Pacific Islands to send their own tsunami warnings
Major Change to Tsunami Warning Systems for Pacific Islands Nations.
The Pacific Tsunami Warning Centre in Hawaii has this month ceased its tsunami warning and watch advice service.
Replacing them is a new enhanced warning product called Tsunami Forecasting.
A Geophysicist at the centre, Gerard Fryer, explained to Koroi Hawkins what the changes mean for Pacific Island nations.
GERARD FRYER: A tsunami is directional in the waves it generates, sort of like rolling a log into water. If you roll a log into a pond you will get big waves of the middle of the log, but you will get smaller waves of the end. And if your country is off the end of the log, even though the tsunami arrives fairly quickly, its probably not going to be big enough for you to worry about. And so we now are replacing our old scheme with a new scheme where we are actually doing some numerical modelling to try to figure out how big the tsunami is going to be.
KOROI HAWKINS: And I understand that, although this is the date that you have changed is in October, there has been a lot of ground work in terms of working with the island tsunami watch centres as well. What has been, gone in for the training and getting them to understand the new product.
GF: First of all, the tsunami warning system under the auspices of the inter-governmental oceanographic commission of UNESCO, they have had meetings with representatives of all of the Pacific Island nations, for years, talking about this. And so quite what the messages would be and the language of the messages all of that was approved by a committee. And then a users guide has been published by UNESCO, and points of contact in each of the countries have been identified. And the International Tsunami Information Centre, here in Honolulu, has been brining people here and giving them classes in how the new products are going to work.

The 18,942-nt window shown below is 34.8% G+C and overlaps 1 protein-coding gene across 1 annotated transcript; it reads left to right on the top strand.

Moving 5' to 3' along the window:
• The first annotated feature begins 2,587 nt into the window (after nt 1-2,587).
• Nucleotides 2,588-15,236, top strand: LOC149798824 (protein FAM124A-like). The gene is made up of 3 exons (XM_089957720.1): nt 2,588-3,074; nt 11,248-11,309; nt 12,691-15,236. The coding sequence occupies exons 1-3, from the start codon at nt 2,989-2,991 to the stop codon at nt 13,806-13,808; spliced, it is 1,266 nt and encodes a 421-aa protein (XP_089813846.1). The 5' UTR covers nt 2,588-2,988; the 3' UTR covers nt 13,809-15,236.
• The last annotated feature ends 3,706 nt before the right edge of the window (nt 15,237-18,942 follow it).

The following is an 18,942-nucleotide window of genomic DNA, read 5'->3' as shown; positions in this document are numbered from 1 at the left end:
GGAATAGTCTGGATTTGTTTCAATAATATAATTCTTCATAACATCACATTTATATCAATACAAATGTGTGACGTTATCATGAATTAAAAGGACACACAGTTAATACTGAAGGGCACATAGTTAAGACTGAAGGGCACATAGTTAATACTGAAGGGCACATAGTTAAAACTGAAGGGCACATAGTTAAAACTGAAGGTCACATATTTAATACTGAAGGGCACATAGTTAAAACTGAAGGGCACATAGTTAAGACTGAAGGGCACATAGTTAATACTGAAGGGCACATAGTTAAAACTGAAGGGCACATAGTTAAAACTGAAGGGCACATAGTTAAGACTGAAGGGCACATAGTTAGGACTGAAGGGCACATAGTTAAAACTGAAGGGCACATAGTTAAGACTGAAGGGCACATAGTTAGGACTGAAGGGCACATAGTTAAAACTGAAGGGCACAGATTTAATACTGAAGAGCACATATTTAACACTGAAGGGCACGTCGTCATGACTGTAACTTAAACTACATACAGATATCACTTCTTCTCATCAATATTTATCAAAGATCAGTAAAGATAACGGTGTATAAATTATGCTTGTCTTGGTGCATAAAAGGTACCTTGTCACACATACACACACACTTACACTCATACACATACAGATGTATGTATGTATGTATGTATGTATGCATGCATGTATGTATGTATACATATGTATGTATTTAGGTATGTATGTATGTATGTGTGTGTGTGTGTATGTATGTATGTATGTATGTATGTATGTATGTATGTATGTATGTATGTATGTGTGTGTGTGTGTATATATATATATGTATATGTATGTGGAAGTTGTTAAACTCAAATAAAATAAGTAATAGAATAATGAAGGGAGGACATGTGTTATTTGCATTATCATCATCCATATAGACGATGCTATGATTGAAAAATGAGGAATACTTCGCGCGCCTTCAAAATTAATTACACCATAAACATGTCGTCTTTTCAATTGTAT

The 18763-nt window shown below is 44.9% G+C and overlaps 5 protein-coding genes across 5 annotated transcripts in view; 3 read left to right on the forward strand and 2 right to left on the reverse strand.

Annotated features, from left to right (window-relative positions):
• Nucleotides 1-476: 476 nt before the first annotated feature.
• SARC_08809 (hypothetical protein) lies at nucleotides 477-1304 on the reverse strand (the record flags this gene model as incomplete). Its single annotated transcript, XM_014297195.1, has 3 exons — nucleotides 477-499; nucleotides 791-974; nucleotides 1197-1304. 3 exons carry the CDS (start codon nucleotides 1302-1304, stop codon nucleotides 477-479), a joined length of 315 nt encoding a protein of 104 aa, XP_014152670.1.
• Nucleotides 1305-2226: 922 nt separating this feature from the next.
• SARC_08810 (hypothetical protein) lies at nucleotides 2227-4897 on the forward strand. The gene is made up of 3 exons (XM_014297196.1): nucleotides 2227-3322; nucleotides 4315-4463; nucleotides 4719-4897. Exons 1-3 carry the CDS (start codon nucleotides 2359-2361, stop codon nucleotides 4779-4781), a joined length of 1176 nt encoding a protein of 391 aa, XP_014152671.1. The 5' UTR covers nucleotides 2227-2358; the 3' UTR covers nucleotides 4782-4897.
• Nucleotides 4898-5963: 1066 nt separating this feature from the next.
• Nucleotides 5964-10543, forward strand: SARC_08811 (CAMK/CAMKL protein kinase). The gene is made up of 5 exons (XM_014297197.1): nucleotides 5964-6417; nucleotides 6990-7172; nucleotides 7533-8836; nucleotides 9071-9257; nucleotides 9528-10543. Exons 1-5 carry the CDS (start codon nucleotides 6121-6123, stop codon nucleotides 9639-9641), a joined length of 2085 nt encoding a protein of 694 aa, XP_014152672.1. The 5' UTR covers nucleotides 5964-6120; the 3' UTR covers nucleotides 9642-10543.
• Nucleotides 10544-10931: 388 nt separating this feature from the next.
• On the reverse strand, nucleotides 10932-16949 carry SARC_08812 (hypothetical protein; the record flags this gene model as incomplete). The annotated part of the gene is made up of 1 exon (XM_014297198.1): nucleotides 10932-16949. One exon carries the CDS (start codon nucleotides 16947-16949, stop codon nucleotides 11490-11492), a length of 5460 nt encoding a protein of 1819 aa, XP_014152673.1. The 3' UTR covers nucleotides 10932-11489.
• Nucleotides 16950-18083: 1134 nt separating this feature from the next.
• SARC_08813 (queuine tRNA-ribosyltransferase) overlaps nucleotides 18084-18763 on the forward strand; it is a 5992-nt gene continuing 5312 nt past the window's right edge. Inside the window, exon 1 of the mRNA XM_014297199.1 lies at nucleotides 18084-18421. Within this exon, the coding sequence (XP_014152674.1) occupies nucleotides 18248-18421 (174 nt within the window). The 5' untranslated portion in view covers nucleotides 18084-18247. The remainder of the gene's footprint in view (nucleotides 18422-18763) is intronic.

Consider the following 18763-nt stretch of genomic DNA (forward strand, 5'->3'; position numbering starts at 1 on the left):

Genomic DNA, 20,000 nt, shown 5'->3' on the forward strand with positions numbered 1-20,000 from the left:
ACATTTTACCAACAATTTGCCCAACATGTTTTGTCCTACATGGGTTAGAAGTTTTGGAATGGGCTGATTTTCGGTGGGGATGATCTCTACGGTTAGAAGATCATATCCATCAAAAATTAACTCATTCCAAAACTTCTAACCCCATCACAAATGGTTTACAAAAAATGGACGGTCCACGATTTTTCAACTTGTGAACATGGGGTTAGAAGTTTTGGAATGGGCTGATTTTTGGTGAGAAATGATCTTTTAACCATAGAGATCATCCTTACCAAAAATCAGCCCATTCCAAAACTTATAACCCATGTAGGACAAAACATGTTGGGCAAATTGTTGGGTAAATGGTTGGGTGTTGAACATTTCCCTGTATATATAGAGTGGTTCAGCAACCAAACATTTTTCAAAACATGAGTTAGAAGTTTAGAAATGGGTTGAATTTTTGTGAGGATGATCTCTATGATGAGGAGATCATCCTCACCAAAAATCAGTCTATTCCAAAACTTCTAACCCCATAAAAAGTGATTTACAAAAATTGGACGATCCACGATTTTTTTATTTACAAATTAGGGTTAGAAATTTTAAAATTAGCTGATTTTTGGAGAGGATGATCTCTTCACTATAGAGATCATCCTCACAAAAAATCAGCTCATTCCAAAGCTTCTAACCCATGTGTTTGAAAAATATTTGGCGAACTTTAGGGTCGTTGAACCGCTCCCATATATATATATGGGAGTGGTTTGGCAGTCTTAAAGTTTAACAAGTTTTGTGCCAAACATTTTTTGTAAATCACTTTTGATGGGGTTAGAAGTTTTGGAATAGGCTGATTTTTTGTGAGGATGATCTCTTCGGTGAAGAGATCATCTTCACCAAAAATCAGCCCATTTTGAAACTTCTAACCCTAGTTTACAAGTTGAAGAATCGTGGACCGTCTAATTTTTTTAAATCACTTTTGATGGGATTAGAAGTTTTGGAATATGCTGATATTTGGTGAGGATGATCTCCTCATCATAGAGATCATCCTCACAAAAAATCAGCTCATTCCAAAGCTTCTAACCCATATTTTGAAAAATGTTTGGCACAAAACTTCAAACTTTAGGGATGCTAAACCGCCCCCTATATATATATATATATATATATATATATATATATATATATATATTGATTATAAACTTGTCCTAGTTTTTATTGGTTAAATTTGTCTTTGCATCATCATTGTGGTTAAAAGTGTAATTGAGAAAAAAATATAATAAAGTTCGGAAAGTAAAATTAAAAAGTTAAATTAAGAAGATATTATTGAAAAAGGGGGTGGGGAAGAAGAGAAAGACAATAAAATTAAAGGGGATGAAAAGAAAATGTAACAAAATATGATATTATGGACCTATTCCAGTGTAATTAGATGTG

KH: In your opinion, is that the most efficient way to go about this? What about if the guy on duty in the government for example, in some of the Pacific Island government who are pretty, you know, they are pretty small operations or small ministries, what if someone doesn't receive that, that threat?
GF: Fortunately I am just a scientist and I am not qualified to, to address sociological issues. But I hope they have been told read the message if your threat level says you are going to get more than a metre then issue a warning. That is really how to interpret our messages if it says over a metre its dangerous. And I hope that, that enough of the receiving officials have at least been given that message.
KH: And to wrap it all up, in a nutshell, what do the new changes mean for Pacific Islanders?
GF: We are hoping what it means is that the warnings become much more reliable, fewer false alarms and a much greater understanding of what it is that is going to come. So it will help them work out what their response should be.
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